According to the Gujarat Panchayat Act it is mandatory for every Panchayat to set up Social Justice Committees (SJC). These Committees are statutory bodies meant to ensure the participation of weaker sections of society such as women, dalits and tribals in the decision-making process of the Gram Panchayat. The elected members of the Panchayat nominate adult representatives belonging to these communities to the SJC in every village. The SJC has a distinct identity within the Panchayat structure. It is empowered to identify developmental requirements in the village with particular emphasis on the needs of these marginalized communities and make recommendations to the Gram Panchayat to include these demands in its budget. The Panchayat has a duty to undertake the implementation of these projects upon receiving sanction from the administration. During the three decades since the passing of the Panchayat Act, these committees have at best remained inactive or at worst exist only on paper. In hundreds of villages these committees just do not exist at all.

A few years ago CHRI started working with a few rural communities in Panchmahals district aimed at increasing awareness about their rights and entitlements and the laws and procedures that relate to their everyday lives. The larger objective of this intervention is to make access to justice a reality for people who need it most. Some of the people we were working with emerged as natural leaders and decided to take on the work of spreading awareness in a similar manner. They are also assisting the larger community with everyday problem solving.

In the course of their work they realized that a large number of problems were related to the working of panchayats and could in fact be addressed at that level itself. So people sat together and brain stormed about solving village level problems. The solution in this case was to increase people’s participation in gram sabhas to make them aware of what welfare schemes were being made for them and what entitlements were available to them. During this period we learnt about the SJC, its roles and responsibilities and the powers with which the SJC members were vested. However we also learnt that these committees were nonfunctional almost everywhere. The brainstorming pointed to the need for activating SJCs mandated to work towards securing equality and social justice within villages.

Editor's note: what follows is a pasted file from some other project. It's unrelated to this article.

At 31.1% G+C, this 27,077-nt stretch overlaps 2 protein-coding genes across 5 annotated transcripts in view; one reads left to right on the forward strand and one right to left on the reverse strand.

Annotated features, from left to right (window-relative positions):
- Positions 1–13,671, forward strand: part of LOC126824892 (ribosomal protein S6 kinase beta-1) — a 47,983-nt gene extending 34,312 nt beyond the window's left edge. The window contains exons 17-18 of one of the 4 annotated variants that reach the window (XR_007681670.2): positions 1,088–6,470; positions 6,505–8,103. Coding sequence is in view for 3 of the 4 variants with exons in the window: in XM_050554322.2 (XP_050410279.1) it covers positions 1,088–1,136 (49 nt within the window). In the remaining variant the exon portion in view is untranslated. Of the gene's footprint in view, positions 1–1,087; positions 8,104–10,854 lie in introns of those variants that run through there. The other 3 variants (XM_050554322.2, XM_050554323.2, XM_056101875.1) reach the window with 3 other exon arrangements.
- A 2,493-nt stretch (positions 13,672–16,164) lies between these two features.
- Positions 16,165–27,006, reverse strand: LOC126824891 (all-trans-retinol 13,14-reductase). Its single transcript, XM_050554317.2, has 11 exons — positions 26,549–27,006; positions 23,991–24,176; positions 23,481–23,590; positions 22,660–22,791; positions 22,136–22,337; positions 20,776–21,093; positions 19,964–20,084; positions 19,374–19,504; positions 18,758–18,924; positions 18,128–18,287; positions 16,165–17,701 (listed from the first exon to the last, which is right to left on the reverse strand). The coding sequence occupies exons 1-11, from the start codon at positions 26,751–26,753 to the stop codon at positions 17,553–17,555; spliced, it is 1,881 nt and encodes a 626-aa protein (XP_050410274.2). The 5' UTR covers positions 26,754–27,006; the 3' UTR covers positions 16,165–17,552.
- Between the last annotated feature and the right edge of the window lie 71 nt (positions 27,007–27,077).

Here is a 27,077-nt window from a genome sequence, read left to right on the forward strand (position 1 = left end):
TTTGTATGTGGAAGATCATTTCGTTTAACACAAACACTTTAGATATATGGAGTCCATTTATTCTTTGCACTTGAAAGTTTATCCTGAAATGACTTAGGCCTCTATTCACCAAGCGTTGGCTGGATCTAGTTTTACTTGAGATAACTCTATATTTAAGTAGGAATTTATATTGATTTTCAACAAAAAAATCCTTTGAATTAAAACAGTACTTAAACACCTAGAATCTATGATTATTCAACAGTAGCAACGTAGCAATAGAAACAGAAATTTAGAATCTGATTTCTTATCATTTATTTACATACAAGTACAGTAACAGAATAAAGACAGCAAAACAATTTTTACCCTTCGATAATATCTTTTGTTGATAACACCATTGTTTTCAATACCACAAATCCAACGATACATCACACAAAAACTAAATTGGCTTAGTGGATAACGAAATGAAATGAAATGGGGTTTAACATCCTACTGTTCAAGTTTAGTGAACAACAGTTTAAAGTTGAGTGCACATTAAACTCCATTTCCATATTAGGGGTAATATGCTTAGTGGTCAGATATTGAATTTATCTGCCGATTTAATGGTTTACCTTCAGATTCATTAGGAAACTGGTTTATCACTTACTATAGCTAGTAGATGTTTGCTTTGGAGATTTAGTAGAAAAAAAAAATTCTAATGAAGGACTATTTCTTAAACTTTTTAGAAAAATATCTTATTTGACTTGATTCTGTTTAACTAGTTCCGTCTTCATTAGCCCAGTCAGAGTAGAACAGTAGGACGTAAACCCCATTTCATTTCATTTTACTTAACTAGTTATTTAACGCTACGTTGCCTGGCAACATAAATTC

We undertook a survey in 13 villages to ascertain the existence of the SJC and assess its working. The survey revealed that SJCs were formed only in four villages. In two villages the Talatis (revenue officials) informed us that the names of the members of the SJCs were not readily available with them. They promised to provide us with these names the following week. We collected the list of SJC members the following week. Believe it or not, in three villages, members of the upper castes had been nominated to the SJC in place of dalits and adivasis. In the remaining villages there was no SJC at all. Our curiosity did not end there. With the names of committee members in hand we quizzed them about their roles and responsibilities. It was no surprise that they appeared clueless about the existence of the SJC and had no idea that they were actually members of such a committee.

This survey prompted us to find out the status of these committees in the whole taluka. By this time the new Right to Info rmation (RTI) Act was in place. The easiest way of obtaining the above information would be to make an application under the Act rather than go to every village conducting a survey. Zakir filed the RTI application before the Taluka Development Officer (TDO) who is the designated Public Info rmation Officer (PIO). Zakir asked for the names and addresses of the SJC members in all villages falling within the Kalol Taluka. He also asked for copies of the minutes of the Taluka level meetings of the chairpersons of the SJC. Such meetings are required to be conducted once in six months.